Emirates has signed on the dotted line for 150 of Boeing's new 777X jet, finalising an order worth a staggering US$56 billion at list prices.
The Gulf carrier's Boeing 777X fleet will be split into 115 of the 777-9X variant, which will carry up to 407 passengers, and 35 of the more compact 777-8X, with first flights from 2020.
Emirates also holds purchase rights on an additional 50 Boeing 777X jets, on top of this order first announced as a "commitment" at the 2013 Dubai Airshow.
Emirates is the world's largest airline flying the Boeing 777 series, which currently tops out at the long-range 777-300ER.
"We fly 138 of these efficient planes across the globe spanning the USA and Latin America in the west, to New Zealand and Japan in the East" said Emirates president Sir Tim Clark.
"The 777X will offer us operational flexibility in terms of range, more passenger capacity and fuel efficiency."
Boeing claims the 777-9X "will be 12 percent more fuel efficient than any competing airplane, necessary in today's competitive environment."
Other airlines buying the Boeing 777X including Lufthansa, Cathay Pacific, Etihad Airways and Qatar Airways.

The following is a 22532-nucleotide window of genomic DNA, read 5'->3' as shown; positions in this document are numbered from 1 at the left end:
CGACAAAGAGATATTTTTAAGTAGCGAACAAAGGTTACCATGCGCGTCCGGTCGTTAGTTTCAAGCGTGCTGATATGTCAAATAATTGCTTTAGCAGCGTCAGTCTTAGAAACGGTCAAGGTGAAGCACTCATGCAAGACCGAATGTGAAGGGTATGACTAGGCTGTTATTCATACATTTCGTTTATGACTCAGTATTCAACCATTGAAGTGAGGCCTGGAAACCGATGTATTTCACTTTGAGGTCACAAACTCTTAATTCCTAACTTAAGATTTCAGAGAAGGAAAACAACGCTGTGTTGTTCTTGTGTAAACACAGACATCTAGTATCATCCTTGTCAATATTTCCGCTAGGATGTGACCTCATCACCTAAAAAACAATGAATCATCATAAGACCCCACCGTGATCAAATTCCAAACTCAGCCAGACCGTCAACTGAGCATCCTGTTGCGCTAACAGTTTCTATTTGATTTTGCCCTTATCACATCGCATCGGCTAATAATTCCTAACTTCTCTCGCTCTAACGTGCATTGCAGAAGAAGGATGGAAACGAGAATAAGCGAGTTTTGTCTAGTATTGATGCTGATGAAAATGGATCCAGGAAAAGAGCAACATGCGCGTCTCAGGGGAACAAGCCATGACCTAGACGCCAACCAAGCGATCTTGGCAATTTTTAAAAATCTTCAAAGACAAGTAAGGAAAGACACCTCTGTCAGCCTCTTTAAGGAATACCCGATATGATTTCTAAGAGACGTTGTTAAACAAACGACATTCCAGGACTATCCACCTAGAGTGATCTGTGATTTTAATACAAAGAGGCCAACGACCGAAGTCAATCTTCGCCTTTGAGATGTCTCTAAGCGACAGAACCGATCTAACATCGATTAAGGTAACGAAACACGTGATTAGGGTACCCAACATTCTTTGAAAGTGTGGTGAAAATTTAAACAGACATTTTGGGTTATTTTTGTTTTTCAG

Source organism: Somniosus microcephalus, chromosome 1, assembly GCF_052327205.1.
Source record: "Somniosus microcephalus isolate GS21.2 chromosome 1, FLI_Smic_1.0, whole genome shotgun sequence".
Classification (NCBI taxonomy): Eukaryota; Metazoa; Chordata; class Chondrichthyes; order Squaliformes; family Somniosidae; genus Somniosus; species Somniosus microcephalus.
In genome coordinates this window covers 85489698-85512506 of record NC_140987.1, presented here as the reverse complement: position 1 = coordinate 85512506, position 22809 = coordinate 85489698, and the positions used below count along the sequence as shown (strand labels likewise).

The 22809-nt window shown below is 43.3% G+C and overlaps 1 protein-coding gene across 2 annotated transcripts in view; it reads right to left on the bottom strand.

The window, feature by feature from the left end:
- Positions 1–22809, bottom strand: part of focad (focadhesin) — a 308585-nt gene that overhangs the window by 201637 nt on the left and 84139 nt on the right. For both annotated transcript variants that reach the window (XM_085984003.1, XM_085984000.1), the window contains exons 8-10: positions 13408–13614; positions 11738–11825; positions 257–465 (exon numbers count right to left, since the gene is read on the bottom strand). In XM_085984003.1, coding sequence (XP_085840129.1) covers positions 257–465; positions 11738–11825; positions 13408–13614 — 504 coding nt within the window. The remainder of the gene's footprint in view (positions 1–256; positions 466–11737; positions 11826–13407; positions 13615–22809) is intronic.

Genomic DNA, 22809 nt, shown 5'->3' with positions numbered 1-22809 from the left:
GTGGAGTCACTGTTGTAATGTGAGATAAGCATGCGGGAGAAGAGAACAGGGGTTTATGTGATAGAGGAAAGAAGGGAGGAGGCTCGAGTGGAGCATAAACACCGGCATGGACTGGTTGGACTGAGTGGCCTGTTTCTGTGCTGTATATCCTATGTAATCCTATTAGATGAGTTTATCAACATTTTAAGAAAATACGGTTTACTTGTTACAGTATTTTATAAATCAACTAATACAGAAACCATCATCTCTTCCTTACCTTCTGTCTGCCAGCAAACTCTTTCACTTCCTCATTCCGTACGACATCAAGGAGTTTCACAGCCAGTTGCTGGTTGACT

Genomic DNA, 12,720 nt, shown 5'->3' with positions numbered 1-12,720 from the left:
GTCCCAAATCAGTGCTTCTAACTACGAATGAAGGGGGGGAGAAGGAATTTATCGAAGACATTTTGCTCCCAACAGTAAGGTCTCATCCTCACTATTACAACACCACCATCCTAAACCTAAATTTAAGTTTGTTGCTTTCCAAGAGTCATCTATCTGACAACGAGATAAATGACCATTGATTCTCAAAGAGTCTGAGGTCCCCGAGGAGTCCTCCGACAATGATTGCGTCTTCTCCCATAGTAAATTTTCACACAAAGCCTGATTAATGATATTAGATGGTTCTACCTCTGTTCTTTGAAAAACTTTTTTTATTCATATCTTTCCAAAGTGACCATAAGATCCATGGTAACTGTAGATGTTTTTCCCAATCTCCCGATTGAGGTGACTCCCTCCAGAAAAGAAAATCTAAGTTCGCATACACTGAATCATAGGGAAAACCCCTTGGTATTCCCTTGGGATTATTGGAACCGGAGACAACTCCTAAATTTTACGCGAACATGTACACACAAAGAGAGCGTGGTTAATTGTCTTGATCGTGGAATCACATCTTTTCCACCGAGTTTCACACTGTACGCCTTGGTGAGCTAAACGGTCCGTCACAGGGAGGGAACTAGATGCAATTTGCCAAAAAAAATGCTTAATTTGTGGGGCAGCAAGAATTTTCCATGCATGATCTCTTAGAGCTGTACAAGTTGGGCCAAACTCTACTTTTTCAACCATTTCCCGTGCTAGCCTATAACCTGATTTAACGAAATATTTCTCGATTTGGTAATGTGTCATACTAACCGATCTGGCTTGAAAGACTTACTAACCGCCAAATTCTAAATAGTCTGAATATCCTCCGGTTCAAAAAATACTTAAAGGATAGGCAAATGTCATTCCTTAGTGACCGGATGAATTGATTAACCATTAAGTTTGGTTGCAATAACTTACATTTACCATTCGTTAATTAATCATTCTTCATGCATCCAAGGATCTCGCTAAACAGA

Long wings for the win
The Boeing 777X will adopt some 787 technology such as extra-long wings made from carbon-fibre composites rather than metal.
However, the tips of those wings will fold up when the 777X is on the ground, dropping down and locking into place before the plane takes off.
It's a high-tech trick required to help the 777X fit into airport boarding gates and taxiways designed for the smaller members of the 777 family – the 777X's wingspan is expected to exceed that of today's largest 777-300ER by 6 metres (20 feet), making them even longer than Boeing's 747-8 jumbo jet.
In fact, it's not even a new idea: Boeing patented it in 1995 for the original Boeing 777, and while no airline ever ticked this option box on their order, a full-scale model of the folding wingtip is on display at Boeing's Museum of Flight in Seattle.
The reason for Boeing's love affair with long wings? They'll let the 777X fly further, increase fuel efficiency and carry more passengers and cargo.
"The range and aerodynamic quality of this aircraft is all about the wing," relates Emirates chief Tim Clark, who has used his airline's muscle to create a jet he was happy with.
The stretched wingspan means the Boeing 777X "flies faster, it carries more, it is far more fuel efficient."
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